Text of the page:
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Origin: Ottoman Empire

Date: 18th century

Materials: Iron, wood, mother-of-pearl and brass

Length: 136cm



Out of stock


A good example of an Ottoman period Dzeferdar Miquelet Rifle.

The Miquelet is an early form of the flintlock, which became popular throughout the Ottoman Empire from the 17th-20th century. Most of these were elaborately decorated, most of which are preserved in Istanbul and were specifically made for the Ottoman Imperial Guard (The Met Museum).

The steel barrel, now showing signs of age, is well constructed and sturdy. The lock may be a local copy of a North-Indian Miquelet. The lock is finely made. The stock is typical of these types of rifles. It is crafted out of dark hardwood and is covered with mother-of-pearl inserts and brass lining. The end of the butt is capped with a brass plate with an openwork design. The mother-of-pearl design extends for the first quarter of the barrel length to provide a distinctive look to the barrel – two thirds of which is hardwood and steel; secured with brass caps. The mother-of-pearl for these rifles was usually a European, especially Italian, import and cut in the Risan in the Bay of Kotor (Elgood, p76). Throughout the barrel, there are elegantly etched designs on the steel framework. These examples were classed as the best and intended for use in Istanbul. This rifle, uses, the then standard, flintlock mechanism. The term ‘flintlock’ is used to describe the firearms that use a flint striking ignition mechanism. This method was used from the early 17th century till the 19th century, where the percussion cap and cartridge cap replaced it.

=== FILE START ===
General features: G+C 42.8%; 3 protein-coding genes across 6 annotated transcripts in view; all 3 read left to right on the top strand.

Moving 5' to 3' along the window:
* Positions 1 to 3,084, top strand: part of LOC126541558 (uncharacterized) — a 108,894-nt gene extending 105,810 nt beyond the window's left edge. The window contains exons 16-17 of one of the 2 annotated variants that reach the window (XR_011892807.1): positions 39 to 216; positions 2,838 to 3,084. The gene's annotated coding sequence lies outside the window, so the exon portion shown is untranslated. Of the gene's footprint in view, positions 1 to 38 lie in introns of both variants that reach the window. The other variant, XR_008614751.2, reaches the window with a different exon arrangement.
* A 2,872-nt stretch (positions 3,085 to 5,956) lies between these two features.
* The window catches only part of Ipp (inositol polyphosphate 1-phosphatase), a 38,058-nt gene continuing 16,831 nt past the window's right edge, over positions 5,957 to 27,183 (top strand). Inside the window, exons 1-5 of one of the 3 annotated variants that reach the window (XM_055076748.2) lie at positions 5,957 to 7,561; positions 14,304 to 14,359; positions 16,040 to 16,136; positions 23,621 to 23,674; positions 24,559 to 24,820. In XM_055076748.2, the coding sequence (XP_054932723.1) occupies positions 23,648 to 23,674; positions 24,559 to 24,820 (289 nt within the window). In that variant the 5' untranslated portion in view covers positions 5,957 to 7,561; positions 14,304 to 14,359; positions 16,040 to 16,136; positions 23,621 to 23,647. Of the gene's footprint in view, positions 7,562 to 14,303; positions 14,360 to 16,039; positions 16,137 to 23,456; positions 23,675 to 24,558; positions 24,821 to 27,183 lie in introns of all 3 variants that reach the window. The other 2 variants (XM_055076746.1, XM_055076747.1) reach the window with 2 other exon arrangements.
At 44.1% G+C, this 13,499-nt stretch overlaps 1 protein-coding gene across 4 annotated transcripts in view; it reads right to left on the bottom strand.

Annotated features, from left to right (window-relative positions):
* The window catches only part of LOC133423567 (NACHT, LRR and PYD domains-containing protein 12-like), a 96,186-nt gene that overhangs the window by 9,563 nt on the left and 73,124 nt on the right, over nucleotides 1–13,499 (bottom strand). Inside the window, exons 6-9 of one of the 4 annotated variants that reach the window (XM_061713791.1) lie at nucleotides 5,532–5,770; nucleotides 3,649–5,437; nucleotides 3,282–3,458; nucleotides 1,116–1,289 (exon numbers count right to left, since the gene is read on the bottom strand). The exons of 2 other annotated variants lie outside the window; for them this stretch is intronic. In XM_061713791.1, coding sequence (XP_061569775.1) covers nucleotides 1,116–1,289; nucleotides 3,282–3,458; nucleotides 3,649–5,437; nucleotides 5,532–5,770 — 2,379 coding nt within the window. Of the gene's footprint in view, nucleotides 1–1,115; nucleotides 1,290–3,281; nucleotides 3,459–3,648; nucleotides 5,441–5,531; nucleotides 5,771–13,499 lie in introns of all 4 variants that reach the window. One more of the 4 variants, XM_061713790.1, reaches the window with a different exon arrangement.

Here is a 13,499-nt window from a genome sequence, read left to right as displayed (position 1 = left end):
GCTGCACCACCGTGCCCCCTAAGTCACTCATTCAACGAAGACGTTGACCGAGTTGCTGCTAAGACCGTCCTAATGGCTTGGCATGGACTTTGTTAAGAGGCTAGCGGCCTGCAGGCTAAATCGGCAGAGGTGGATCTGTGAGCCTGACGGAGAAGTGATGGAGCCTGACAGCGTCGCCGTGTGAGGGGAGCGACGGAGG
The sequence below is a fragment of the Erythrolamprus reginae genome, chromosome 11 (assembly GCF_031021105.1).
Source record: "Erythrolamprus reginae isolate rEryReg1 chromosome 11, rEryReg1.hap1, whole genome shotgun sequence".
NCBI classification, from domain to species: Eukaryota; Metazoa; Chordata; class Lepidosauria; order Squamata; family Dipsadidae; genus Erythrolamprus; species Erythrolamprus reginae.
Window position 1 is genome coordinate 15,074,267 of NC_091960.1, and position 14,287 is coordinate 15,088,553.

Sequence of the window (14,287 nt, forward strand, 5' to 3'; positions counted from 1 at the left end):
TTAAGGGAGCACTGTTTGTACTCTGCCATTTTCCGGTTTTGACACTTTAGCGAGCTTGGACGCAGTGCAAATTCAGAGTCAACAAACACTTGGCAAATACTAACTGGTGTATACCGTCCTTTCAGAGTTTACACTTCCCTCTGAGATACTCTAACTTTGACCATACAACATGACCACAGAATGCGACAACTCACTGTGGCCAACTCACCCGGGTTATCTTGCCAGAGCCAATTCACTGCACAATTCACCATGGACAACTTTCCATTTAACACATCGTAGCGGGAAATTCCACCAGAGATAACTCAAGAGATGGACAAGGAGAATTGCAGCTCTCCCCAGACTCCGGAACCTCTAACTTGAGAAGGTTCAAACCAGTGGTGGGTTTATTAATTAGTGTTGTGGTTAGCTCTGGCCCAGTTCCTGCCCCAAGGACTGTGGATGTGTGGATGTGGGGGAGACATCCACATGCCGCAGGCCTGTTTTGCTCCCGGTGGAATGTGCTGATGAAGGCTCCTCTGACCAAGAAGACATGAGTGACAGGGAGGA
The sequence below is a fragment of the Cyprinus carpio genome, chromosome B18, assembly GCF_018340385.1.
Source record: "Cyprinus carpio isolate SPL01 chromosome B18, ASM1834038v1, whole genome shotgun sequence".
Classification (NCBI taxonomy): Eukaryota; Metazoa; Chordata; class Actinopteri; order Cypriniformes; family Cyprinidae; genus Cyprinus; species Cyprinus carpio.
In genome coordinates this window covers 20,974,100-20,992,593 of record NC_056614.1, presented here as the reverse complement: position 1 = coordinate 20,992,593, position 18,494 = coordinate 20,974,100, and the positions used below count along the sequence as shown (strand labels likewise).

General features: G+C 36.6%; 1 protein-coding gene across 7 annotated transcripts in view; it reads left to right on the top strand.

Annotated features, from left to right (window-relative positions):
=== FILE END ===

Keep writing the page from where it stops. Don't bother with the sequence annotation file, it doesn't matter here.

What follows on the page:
This type of rifle is very sought after and rare to find. Dr Robert Elgood has the following to say about these types of rifles:


One of the most beautiful and sought-after Balkan guns is the džeferdar or jeferdar, from the Turkish cevherdar, derived from the Arabic and Persian jauhar or johar, meaning lustre or jewel.


A near identical example was seized from the captured Mamluk Chieftain Mustafa Pasha who was defeated by Napoleon at the battle of Abukir 1799. It was gifted to Napoleon by Sergeant Vigo Roussillon, the soldier who took the Pasha captive. Now in the collection of Bruno Ledoux. The Met Museum, Accession number 36.25.2148 houses a Miquelet Gun from the 18th century, Balkan and features a similar design and barrel end – a mythical monster like creature.

All in all a well made and preserved Dzeferdar Miquelet Rifle with minor losses to the mother-of-pearl and some general pitting. Otherwise, a prized addition for seasoned collectors due to the scarcity of such an item.


Further/Suggested readings and references 

Alexander, David G. The Arts of War: Arms and Armour of the 7th to 19th centuries. Nasser D. Khalili Collection of Islamic Art ; v. 21, Vol. 21. London: Nour Foundation, 1992. p. 126, s.v. no. 72.

Alexander, David, Stuart W. Pyhrr, and Will Kwiatkowski. Islamic Arms and Armor in the Metropolitan Museum of Art. New York: The Metropolitan Museum of Art, 2015. pp. 258–60, no. 108, ill.

Blackmore, Howard. Guns and Rifles of the World. London: B. T. Batsford, 1965. fig. 273, ill.


Robert Elgood; The arms of Greece and her Balkan neighbours in the Ottoman period, Thames & Hudson Ltd., 2009. Pages 72-81.

Bruno Ledoux; Napoleon A Private View Treasures from the collection of Bruno Ledoux Collection, Abrams, Pages 102 – 103




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Financing is available on request via Art Money.